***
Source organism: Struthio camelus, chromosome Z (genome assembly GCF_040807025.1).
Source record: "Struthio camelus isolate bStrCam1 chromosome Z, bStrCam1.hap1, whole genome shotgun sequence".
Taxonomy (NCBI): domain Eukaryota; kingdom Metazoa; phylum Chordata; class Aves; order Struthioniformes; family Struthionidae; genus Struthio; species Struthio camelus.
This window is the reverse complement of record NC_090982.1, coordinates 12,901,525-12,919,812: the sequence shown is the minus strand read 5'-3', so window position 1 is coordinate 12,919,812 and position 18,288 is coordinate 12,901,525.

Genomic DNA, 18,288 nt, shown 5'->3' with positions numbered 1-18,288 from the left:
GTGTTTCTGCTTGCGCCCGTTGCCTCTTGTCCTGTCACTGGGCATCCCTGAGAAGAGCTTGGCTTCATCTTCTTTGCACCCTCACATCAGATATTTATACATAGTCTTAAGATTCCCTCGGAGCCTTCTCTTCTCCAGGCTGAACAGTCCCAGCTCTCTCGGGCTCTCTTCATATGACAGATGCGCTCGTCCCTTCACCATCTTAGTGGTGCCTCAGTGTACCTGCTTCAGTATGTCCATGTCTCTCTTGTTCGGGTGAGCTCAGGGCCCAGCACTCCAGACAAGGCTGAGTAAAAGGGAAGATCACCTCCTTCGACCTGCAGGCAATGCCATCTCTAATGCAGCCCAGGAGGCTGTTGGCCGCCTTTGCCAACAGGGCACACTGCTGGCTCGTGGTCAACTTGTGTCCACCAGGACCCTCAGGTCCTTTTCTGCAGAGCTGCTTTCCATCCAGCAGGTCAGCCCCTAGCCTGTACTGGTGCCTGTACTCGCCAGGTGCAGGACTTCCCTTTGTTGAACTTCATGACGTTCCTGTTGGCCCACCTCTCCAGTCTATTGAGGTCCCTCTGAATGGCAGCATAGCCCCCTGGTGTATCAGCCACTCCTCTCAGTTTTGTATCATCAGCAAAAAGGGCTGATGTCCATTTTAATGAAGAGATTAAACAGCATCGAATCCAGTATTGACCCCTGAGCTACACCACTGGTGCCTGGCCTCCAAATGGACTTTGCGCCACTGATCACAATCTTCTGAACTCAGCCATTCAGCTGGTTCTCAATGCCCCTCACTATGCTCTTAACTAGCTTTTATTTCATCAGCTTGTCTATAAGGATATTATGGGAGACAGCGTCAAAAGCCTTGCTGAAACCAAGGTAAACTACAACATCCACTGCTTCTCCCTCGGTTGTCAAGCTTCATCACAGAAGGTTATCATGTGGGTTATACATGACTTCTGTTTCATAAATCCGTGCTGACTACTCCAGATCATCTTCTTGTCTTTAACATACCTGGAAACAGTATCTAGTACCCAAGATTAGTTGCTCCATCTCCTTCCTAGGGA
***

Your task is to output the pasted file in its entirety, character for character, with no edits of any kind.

Source organism: Struthio camelus, chromosome Z (genome assembly GCF_040807025.1).
Source record: "Struthio camelus isolate bStrCam1 chromosome Z, bStrCam1.hap1, whole genome shotgun sequence".
Taxonomy (NCBI): domain Eukaryota; kingdom Metazoa; phylum Chordata; class Aves; order Struthioniformes; family Struthionidae; genus Struthio; species Struthio camelus.
This window is the reverse complement of record NC_090982.1, coordinates 12,901,525-12,919,812: the sequence shown is the minus strand read 5'-3', so window position 1 is coordinate 12,919,812 and position 18,288 is coordinate 12,901,525.

Genomic DNA, 18,288 nt, shown 5'->3' with positions numbered 1-18,288 from the left:
GTGTTTCTGCTTGCGCCCGTTGCCTCTTGTCCTGTCACTGGGCATCCCTGAGAAGAGCTTGGCTTCATCTTCTTTGCACCCTCACATCAGATATTTATACATAGTCTTAAGATTCCCTCGGAGCCTTCTCTTCTCCAGGCTGAACAGTCCCAGCTCTCTCGGGCTCTCTTCATATGACAGATGCGCTCGTCCCTTCACCATCTTAGTGGTGCCTCAGTGTACCTGCTTCAGTATGTCCATGTCTCTCTTGTTCGGGTGAGCTCAGGGCCCAGCACTCCAGACAAGGCTGAGTAAAAGGGAAGATCACCTCCTTCGACCTGCAGGCAATGCCATCTCTAATGCAGCCCAGGAGGCTGTTGGCCGCCTTTGCCAACAGGGCACACTGCTGGCTCGTGGTCAACTTGTGTCCACCAGGACCCTCAGGTCCTTTTCTGCAGAGCTGCTTTCCATCCAGCAGGTCAGCCCCTAGCCTGTACTGGTGCCTGTACTCGCCAGGTGCAGGACTTCCCTTTGTTGAACTTCATGACGTTCCTGTTGGCCCACCTCTCCAGTCTATTGAGGTCCCTCTGAATGGCAGCATAGCCCCCTGGTGTATCAGCCACTCCTCTCAGTTTTGTATCATCAGCAAAAAGGGCTGATGTCCATTTTAATGAAGAGATTAAACAGCATCGAATCCAGTATTGACCCCTGAGCTACACCACTGGTGCCTGGCCTCCAAATGGACTTTGCGCCACTGATCACAATCTTCTGAACTCAGCCATTCAGCTGGTTCTCAATGCCCCTCACTATGCTCTTAACTAGCTTTTATTTCATCAGCTTGTCTATAAGGATATTATGGGAGACAGCGTCAAAAGCCTTGCTGAAACCAAGGTAAACTACAACATCCACTGCTTCTCCCTCGGTTGTCAAGCTTCATCACAGAAGGTTATCATGTGGGTTATACATGACTTCTGTTTCATAAATCCGTGCTGACTACTCCAGATCATCTTCTTGTCTTTAACATACCTGGAAACAGTATCTAGTACCCAAGATTAGTTGCTCCATCTCCTTCCTAGGGA